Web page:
The weekend was going perfectly to plan for the Aprilia rider, with strong pace in all the sessions, but it all went wrong in FP4 with a monster, 115mph highside. Left in a heap, it looked like his meeting was over there and then never mind making it out for qualifying half an hour later.
Somehow though, he managed to climb back onto his bike for qualifying after being given the all-clear by the medics. And not only did he get back out on track, his first flying lap saw him break the lap record! We all know riders are cut from a different cloth to us normal humans, but this was something else.
Of course, the adrenaline played its part, and the race would be a different matter although he later admitted, the pain from his ankles, the worst-affected career, wasn’t too bad. Moving about the bike was what hampered him most and he could only manage ninth although in the second closest top ten in the history of MotoGP, this meant he was only 3.9s adrift of race winner Bagnaia!
It was heroic stuff particularly as further x-rays on Monday revealed he’d fractured his right heel, but with the next round less than two weeks away, only time will tell if the crash will de-rail his championship aspirations.
Vinales gets back to his best
Maverick Vinales missed last year’s race at Silverstone having sensationally quit the Monster Energy Yamaha team mid-season but having found a new home at Aprilia, he was a much happier rider this time around.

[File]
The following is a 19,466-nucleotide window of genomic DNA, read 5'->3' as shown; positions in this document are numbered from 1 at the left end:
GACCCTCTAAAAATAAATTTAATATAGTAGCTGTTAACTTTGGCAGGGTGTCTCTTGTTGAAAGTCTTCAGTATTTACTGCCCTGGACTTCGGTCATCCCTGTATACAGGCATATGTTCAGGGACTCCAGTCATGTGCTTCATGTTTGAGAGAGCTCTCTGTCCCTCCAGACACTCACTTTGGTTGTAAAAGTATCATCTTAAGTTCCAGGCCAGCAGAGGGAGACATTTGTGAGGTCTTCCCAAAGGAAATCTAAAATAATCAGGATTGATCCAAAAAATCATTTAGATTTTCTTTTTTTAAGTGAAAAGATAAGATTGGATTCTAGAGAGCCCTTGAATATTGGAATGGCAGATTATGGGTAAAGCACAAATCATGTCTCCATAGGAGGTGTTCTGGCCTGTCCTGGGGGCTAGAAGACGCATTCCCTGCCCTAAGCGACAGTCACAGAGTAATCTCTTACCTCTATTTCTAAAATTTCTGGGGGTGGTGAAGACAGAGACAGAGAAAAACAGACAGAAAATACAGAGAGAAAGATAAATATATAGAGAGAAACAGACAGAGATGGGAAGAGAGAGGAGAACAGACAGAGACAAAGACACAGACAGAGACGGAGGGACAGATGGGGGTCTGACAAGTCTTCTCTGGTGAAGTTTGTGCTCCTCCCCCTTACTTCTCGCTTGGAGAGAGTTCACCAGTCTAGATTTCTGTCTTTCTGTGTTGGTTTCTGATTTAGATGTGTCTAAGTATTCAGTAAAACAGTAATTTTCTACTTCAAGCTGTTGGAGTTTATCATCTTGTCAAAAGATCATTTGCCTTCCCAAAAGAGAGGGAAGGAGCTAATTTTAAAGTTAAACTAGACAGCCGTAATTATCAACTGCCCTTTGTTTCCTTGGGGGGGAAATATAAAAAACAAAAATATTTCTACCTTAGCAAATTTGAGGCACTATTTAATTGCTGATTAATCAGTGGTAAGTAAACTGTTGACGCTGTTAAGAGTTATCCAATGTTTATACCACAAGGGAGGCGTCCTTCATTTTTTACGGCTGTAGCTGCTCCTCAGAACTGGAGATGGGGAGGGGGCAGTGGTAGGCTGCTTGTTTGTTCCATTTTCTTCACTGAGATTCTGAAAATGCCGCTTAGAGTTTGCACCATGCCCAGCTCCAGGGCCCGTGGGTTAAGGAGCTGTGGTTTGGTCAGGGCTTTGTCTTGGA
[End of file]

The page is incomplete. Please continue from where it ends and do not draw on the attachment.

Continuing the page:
The early part of the season has seen glimpses of speed but, more often than not, results have been hindered by his qualifying performances. Being a long way down the grid has left him fighting to get into the lower part of the top ten but he broke that run at Assen in June with third place and he brought that form with him to Silverstone.
Like Espargaro, he had good pace all weekend and having qualified in second, he was able to convert that into another podium and, without doubt, it was his best race so far on the Aprilia. Despite dropping back to sixth in the early stages, his pace was as good as anyone’s in the second half. This has often been the case but being mired in the pack has stopped him getting a result.
This time, he was in the right position to make the most of his pace and with another lap, he could well have won the race. Instead, he had to settle for second, less than half a second adrift of Bagnaia, but the smile on his face afterwards showed just how he happy he was, not just with the result but with life at Aprilia too. The hard work is paying dividends.
Dixon gives home fans plenty of cheer
Sam Lowes only lasted three laps before crashing in Moto2 practice and John McPhee was denied a podium in the Moto3 race when he was punted, quite literally, back to seventh in the last couple of corners.
It looked like it might be one of those weekends for the British riders, but Jake Dixon ensured there was plenty to finally cheer with a superb ride into third place in the Moto2 race, which brought the world championship action to a close on Sunday.